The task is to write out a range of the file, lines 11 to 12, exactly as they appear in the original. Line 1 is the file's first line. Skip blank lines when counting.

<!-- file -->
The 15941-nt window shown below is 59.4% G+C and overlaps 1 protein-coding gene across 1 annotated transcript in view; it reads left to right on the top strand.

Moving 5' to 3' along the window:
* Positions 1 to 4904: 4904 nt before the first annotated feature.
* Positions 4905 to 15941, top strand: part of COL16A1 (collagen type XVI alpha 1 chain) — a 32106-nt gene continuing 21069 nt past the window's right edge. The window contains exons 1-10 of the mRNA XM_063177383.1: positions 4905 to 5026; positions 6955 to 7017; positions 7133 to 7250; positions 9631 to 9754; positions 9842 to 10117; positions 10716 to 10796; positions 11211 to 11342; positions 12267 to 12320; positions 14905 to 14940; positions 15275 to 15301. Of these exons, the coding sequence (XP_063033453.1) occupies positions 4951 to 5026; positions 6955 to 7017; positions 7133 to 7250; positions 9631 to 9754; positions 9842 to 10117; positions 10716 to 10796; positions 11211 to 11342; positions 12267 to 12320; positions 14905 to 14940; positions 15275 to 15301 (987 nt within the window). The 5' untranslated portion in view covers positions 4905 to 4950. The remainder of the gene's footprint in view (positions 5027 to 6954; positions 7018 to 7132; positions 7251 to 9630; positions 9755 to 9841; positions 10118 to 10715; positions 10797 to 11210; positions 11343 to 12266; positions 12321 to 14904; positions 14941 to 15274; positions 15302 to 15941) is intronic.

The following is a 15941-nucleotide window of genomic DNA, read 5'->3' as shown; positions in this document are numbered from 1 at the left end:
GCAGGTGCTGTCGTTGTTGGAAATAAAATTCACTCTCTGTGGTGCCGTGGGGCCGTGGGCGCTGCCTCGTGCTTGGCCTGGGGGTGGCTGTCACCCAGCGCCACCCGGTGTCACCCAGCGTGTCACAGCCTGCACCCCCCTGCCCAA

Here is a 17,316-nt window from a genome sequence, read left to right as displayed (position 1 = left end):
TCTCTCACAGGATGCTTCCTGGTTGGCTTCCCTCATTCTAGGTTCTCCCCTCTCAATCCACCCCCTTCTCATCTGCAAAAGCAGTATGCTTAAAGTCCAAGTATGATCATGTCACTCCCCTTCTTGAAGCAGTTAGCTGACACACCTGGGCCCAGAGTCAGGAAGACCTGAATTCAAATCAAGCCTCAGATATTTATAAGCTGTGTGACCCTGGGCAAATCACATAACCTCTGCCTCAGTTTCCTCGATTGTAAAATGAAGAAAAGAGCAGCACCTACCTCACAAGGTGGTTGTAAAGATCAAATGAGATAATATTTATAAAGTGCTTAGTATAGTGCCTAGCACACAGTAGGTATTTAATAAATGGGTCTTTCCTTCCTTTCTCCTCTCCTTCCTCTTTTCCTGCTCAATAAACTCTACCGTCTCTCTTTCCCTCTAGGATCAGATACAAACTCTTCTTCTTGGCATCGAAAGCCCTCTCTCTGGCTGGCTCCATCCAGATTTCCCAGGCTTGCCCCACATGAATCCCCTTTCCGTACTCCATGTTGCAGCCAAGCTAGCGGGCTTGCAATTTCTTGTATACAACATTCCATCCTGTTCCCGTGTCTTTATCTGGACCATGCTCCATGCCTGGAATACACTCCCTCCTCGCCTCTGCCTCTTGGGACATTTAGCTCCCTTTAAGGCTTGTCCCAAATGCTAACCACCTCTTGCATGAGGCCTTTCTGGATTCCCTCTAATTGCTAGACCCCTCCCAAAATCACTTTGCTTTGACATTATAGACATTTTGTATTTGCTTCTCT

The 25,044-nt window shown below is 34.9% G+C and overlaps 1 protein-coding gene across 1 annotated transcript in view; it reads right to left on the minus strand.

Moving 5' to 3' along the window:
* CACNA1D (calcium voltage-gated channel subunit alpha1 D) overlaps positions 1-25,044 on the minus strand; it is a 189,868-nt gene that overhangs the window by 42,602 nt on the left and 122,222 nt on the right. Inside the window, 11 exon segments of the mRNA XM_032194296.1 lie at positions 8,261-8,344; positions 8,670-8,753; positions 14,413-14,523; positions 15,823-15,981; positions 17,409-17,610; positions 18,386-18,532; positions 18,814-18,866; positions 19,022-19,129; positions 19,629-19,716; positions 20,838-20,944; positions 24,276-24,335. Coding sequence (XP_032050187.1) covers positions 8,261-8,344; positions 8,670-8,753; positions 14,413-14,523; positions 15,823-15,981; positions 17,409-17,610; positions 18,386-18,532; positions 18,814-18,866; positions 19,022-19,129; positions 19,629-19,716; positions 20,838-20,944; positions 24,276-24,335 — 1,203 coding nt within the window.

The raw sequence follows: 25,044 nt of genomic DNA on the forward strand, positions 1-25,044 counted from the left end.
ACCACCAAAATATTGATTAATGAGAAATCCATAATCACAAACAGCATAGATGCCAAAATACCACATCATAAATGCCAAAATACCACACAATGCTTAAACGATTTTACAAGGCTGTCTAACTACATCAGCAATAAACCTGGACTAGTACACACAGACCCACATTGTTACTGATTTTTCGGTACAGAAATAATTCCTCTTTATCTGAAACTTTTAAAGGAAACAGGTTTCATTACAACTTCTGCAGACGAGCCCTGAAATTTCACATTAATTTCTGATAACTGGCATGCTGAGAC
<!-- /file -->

* CACNA1D (calcium voltage-gated channel subunit alpha1 D) overlaps positions 1-25,044 on the minus strand; it is a 189,868-nt gene that overhangs the window by 42,602 nt on the left and 122,222 nt on the right. Inside the window, 11 exon segments of the mRNA XM_032194296.1 lie at positions 8,261-8,344; positions 8,670-8,753; positions 14,413-14,523; positions 15,823-15,981; positions 17,409-17,610; positions 18,386-18,532; positions 18,814-18,866; positions 19,022-19,129; positions 19,629-19,716; positions 20,838-20,944; positions 24,276-24,335. Coding sequence (XP_032050187.1) covers positions 8,261-8,344; positions 8,670-8,753; positions 14,413-14,523; positions 15,823-15,981; positions 17,409-17,610; positions 18,386-18,532; positions 18,814-18,866; positions 19,022-19,129; positions 19,629-19,716; positions 20,838-20,944; positions 24,276-24,335 — 1,203 coding nt within the window.

The raw sequence follows: 25,044 nt of genomic DNA on the forward strand, positions 1-25,044 counted from the left end.